In contrast, higher exposure of phosphatidylserine was always detected on the surface of cold-stored PLTs (percentage of Annexin V positive events mean±SEM: PAS-35-APC 9±1 vs. 7±1, respectively, P=0.033; Figure 2C; PAS-20-APC 22±4 vs. 17±5, respectively, P=0.317; Figure 2D). The cold-induced increase in the exposure of phosphatidylserine was not correlated to the residual plasma concentration indicating that cold storage of APCs affects PLT survival by inducing cell apoptosis in a plasmainde pendent manner. While similar Annexin V binding was observed on PLTs from PAS-35-APCs and Plasma-APCs stored at both temperatures, cells stored in 20% residual plasma (PAS-20-APC) showed higher exposure of the apoptosis marker phosphatidylserine, particularly when PLTs were cold-stored (Figure 2D).
Effect of residual plasma on adhesion of cold-stored platelets
The adhesion of TRAP-activated PLTs was analyzed after seven days of storage. More PLTs from APCs stored at 4°C adhered to collagen and fibrinogen compared to PLTs stored at RT (Figure 3A). This effect was statistically significant for PLTs stored in 100% and 35% plasma (Figure 3B and D). Moreover, the individual percentage of each spreading pattern (type 1, 2, 3 and 4) (Online Supplementary Figure S2) was always higher after cold storage, regardless of plasma volume, but without reaching statistical significance (Online Supplementary Table S1A and B). Cells stored in the presence of 35% plasma showed similar adhesive response to both proteins compared to 100% plasma (Figure 3B and D). In contrast, significantly fewer PLTs adhered to both proteins from cold-stored PAS-20-APCs compared to plasma-APCs (percentage of adherent PLTs to collagen, mean±SEM: 13±4 vs. 41±4, P=0.033; Figure 3C) and to fibrinogen (mean±SEM: 16±7 vs. 16±2, respectively, P=0.028; Figure 3E). This suggests that an excessive reduction in plasma volume to lower than 35% impairs PLTs adhesive functions, especially when PLTs were stored at 4°C.
Plasma diminishes loss of δ granule secretion during cold storage
Secretion of granule content in response to PLT activation is required for an efficient hemostatic function. All stored PLTs had a reduced release of granule markers compared to freshly isolated ones. However, storage at 4°C improved CD63 release, especially when PLTs were stored in plasma: fold increase of CD63 after activation with TRAP mean±SEM: plasma-APC versus PAS-35-APC, 3.88±0.65 versus 2.71±0.27, respectively, P=0.145 (Figure 4A); and plasma-APC versus PAS-20-APC, 4.75±1.18 versus 2.75±0.75, respectively, P=0.045 (Figure 4B). Storage solution and temperature had only a minor impact on the storage lesions causing diminished CD62P expression (Figure 4C and D).
Validation of cold PLT functions in stored APCs
As a step towards optimization of cold storage in routine clinical practice, we next evaluated the effect of cold storage using PAS-35-APCs produced under GMP conditions to demonstrate the quality of cold-stored PLTs prepared for clinical use throughout extended storage for ten days.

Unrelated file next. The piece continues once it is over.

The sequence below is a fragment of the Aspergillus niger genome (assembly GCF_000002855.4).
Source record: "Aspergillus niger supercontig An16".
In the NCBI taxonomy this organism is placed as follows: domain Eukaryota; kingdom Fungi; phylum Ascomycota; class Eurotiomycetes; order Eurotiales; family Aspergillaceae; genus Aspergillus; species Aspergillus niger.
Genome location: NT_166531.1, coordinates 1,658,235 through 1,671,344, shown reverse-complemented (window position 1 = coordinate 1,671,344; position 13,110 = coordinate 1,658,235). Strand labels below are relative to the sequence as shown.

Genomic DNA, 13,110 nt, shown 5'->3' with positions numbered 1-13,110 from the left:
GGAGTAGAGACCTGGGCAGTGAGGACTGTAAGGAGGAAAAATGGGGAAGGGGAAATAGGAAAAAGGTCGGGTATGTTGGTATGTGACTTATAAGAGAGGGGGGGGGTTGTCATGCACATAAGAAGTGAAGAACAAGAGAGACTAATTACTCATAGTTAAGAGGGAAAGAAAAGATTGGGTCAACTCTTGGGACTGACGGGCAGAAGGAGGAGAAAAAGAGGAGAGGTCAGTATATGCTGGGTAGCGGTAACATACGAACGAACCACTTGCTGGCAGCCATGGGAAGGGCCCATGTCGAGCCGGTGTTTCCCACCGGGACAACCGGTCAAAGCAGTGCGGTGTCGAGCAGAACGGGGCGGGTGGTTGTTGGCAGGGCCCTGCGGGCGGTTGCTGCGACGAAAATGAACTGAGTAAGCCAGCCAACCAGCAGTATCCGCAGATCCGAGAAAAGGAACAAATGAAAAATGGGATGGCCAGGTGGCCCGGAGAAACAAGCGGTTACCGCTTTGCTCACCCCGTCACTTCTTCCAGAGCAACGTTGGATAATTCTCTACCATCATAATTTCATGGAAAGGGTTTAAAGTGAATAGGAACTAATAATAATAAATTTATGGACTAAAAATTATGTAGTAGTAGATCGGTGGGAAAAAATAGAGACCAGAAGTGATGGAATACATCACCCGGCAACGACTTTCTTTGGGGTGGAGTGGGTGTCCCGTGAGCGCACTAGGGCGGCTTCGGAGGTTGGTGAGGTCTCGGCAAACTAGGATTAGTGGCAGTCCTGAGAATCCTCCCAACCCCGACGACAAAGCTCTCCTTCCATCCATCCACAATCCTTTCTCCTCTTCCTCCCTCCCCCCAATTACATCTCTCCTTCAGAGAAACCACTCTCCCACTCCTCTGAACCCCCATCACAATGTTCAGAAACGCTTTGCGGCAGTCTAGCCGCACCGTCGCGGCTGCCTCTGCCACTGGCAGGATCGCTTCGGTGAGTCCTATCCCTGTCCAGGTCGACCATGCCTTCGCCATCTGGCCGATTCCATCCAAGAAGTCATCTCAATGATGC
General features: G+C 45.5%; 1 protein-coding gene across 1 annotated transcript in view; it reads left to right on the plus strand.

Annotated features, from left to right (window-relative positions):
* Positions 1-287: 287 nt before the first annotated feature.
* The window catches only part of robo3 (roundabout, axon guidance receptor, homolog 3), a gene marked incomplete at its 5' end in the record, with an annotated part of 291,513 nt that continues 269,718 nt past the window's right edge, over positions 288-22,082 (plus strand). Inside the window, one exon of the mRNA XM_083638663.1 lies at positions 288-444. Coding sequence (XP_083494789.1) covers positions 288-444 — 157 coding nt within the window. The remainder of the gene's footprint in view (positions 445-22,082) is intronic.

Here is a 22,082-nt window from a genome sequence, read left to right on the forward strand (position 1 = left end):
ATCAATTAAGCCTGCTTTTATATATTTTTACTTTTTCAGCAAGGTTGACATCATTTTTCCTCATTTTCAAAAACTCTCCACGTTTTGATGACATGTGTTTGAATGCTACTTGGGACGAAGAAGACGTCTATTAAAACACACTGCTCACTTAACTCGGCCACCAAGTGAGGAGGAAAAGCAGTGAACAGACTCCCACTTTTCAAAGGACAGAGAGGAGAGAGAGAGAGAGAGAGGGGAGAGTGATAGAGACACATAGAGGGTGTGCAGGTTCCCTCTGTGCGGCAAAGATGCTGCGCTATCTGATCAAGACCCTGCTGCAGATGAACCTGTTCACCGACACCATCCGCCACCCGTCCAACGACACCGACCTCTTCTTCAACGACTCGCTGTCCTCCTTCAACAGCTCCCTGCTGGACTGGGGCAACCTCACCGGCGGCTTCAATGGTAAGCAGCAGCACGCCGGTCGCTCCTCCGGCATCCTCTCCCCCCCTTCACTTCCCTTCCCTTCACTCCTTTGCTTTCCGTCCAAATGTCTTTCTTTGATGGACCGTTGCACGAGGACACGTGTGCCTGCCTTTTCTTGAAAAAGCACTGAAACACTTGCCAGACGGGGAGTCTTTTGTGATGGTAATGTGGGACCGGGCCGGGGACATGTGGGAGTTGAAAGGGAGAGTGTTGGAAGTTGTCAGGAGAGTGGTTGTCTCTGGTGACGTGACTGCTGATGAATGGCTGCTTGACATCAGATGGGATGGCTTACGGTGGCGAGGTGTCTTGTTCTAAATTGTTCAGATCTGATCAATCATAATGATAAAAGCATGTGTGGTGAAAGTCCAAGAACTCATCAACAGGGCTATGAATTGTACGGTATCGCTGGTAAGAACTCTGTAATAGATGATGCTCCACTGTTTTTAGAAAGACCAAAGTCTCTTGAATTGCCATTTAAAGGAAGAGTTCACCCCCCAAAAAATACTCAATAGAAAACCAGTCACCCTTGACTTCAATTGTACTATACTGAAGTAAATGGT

Platelet aggregation in response to collagen was significantly higher when PLTs were stored at 4°C (Figure 5A). A significantly higher response to collagen was found after four days of storage at 4°C in comparison to RT (percentage of maximal aggregation after collagen, mean±SEM 67±6 vs. 22±5, respectively, P<0.0001), consistent with their better adhesion to collagen (Figure 3). In addition, the δ-granule-dependent response to ADP was reduced less during storage in PAS at 4°C compared to RT (Figure 5B). Ristocetin-mediated PLT agglutination was slightly lower at 4°C compared to RT (Figure 5C). Along the same lines as for PLT aggregation, after activation with TRAP a slightly higher expression of CD62P and CD63 was observed on cold-stored PLTs and the gradual reduction in PLT response was slower (Figure 6A and B). In contrast, no significant impact on the ability of conformational change in the integrin alpha (α)IIb/β (β)III was found during storage, regardless of temperature (Figure 6C). Furthermore, similar glucose consumption, and lactate release was found in both storage conditions (Online Supplementary Figure S3A and B, respectively). Finally, although hypotonic shock reaction decreased in a time-dependent manner, it was always higher when PLTs were stored at RT compared to 4°C (Figure 6D).
In the present study, we investigated the impact of residual plasma concentration in APCs on cold storage lesions, including in vivo survival and in vitro hemostatic functions. Despite the reduced in vivo survival of cold-stored PLTs, we showed that cold storage not only preserves PLT response to aggregation agonists, but also maintains their adhesion to thrombogenic surfaces better than RT storage. Substituting 65% of plasma with PAS did not have any important impact on cold-induced storage lesions. However, poor survival and functional results were observed when plasma concentration was further reduced to 20%.